Tuesday, March 19, 2013

reviews of Ed Hamilton's books

chelsea hotel photo: sid vicious vicious-sid-chelsea-hotel-4900133.jpgI prefer going into a book reading without knowing anything about the book other than what I can glean from the front and back cover, plus a quick scan through its inside pages (99% of the books I read are non-fiction so they often contain photographs). But this wasn't the case with Ed Hamilton's Legends of the Chelsea Hotel: Living with the Artists and Outlaws of New York's Rebel Mecca.  Two weeks ago Ed Hamilton contacted me, expressing gratitude for the kind words I had written in a review about his short, non-fiction piece called "Dee Dee's Challenge" that was included in a collection of Rock music tales titled Experienced. "Dee Dee's Challenge" was two and half pages of sharp and focused journal writing, an engaging and economic burst that packed a punch similar to one of the two minute adreneline-soaked punk anthems that Dee Dee Ramone might have written in his hey day. I admired Hamilton's short story immediately and I made myself a note to track down Hamilton's larger work Legends of the Chelsea Hotel and give it a read as soon as possible.

But that had been over a year ago and because I have a busy (and sometimes complicated) life which tends to makes me forgetful, I hadn't gotten around to picking up a copy of it yet. Hamiliton's email reminded me though and I replied to him that I would snag a copy of his book and review it soon. He responded back, offering to send me a free copy. I genuinely appreciated his gesture, but I quickly logged onto the website of my local library and ordered a copy of Legends of the Chelsea Hotel - which was promised to arrive within a week. Then I emailed Hamilton and refused his copy of his book. This might have seemed like a "Don't call me, I'll call you" gesture because I know that offering a reviewer a copy of your book is how things are done.  Not only is it an accepted practice, but its often expected.  However, unless a copy of their book is not available through my library system, I prefer to turn these offers down. The reasons are two-fold. First of all I'm a minimalist. I have a very small collection of about 100 books, seperated into 5 or 6 catagories and I don't have room for any more. The second reason is that I will feel like a heel if someone sends me a gift and then I publicly trash it.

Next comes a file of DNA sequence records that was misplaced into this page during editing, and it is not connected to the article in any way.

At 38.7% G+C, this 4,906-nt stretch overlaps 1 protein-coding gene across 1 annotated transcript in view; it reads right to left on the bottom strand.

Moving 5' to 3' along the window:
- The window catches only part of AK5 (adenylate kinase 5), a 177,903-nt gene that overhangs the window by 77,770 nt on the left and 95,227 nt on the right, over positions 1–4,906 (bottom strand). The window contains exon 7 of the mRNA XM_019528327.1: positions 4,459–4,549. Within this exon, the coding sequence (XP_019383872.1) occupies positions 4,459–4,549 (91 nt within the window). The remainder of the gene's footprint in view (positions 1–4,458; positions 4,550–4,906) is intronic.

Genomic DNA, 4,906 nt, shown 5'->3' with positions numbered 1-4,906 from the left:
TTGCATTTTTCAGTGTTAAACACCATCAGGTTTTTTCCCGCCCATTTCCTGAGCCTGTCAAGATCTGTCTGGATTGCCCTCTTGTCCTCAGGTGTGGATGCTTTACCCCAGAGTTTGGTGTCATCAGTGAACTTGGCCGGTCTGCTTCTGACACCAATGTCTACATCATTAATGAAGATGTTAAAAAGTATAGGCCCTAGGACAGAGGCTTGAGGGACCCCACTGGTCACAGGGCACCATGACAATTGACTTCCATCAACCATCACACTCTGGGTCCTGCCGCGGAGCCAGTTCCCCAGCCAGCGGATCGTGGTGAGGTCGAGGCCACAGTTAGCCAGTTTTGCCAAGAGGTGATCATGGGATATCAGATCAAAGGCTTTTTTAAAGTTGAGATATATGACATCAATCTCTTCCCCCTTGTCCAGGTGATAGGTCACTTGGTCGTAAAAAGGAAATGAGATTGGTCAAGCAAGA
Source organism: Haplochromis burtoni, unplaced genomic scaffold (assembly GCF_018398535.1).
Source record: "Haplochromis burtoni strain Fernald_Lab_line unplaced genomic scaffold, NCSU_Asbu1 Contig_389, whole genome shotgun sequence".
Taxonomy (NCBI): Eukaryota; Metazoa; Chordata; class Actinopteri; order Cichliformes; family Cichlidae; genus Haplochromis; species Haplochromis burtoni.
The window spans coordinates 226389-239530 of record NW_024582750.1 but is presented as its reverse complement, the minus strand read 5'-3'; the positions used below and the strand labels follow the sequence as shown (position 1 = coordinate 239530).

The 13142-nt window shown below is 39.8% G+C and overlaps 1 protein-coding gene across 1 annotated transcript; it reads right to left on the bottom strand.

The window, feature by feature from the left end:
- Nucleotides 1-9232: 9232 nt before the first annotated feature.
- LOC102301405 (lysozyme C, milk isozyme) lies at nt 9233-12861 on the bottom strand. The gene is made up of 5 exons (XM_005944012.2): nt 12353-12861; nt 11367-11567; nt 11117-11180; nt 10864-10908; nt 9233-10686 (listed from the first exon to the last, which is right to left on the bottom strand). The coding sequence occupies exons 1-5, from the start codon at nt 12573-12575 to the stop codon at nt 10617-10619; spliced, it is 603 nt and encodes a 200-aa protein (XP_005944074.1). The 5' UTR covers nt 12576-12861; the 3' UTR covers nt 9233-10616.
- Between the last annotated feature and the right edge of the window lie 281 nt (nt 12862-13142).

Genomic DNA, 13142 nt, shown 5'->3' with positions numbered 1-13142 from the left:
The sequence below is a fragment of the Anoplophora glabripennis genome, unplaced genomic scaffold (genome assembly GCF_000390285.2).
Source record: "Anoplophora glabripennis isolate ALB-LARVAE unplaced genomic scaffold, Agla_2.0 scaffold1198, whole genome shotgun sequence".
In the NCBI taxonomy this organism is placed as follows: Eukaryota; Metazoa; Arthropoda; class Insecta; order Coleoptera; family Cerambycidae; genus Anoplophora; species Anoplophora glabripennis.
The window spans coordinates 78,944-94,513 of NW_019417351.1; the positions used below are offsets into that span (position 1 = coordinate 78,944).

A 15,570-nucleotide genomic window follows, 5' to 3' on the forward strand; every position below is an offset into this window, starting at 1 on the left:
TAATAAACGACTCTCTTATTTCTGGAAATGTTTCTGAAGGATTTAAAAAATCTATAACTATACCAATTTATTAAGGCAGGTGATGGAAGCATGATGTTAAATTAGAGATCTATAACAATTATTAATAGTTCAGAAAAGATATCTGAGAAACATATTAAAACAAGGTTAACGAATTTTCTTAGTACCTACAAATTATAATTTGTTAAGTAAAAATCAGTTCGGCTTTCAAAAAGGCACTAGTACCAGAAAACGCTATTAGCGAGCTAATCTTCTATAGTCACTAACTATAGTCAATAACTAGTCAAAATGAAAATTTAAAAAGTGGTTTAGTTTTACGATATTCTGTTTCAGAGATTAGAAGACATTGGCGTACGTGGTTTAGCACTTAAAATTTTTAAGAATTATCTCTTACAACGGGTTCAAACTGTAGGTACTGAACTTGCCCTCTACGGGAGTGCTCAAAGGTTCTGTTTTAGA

chelsea hotel photo: Chelsea Hotel SNC11687.jpgFortunately in the case of Legends of the Chelsea Hotel I didn't have to worry about this second concern because I liked the book quite a bit. In fact, in retrospect I wish I would have accepted Hamiliton's offer because Legends of the Chelsea Hotel is one of the rare books that would fit perfectly into my small, specific collection (books whose subject matters generally relate to Old, Weird America - Depression era bank robbers, Pin-up girl art work, vinyl record collecting, etc). In his introduction Hamilton describes Legends of the Chelsea Hotel like this:

"...a mix of history and biography, myth and legend, fiction...and non-fiction, memoir and anecdote [that] can most accurately be described as an 'alternative history' or perhaps a 'hisory of an idea' the idea being of course, that of the Chelsea Hotel itself".

What follows in Hamilton's book is all of that and more as he tells of his experiences as a resident of the Chelsea Hotel over more than a decade (beginning in the mid 1990s). And although the narrative is organized chronologically, it has none of the trappings of a chronology because the legends still haunt the halls and rooms and corners of the Chelsea - at least in Hamilton's mind - so that nearly each of the contemporary snapshots that Hamilton shares somehow end up springboarding into these fascinating historical and biographical sketches of the many colorful characters that have called the Chelsea Hotel their home over the years. For instance, as Hamilton writes about being tormented by junkies who continually wreck the shared bathroom on his floor, his narrative gives way to a nice little bio on legendary Beat writer Herbert Huncke. Or while being tormented by a resident who plays Willie Nelson's Christmas album non-stop, Hamilton seamlessly segues into the tribulations of experimental film maker Harry Smith (whose compilation of early folks recordings were influential in the folk revival of the late 50s and early 60s). And so on and so forth.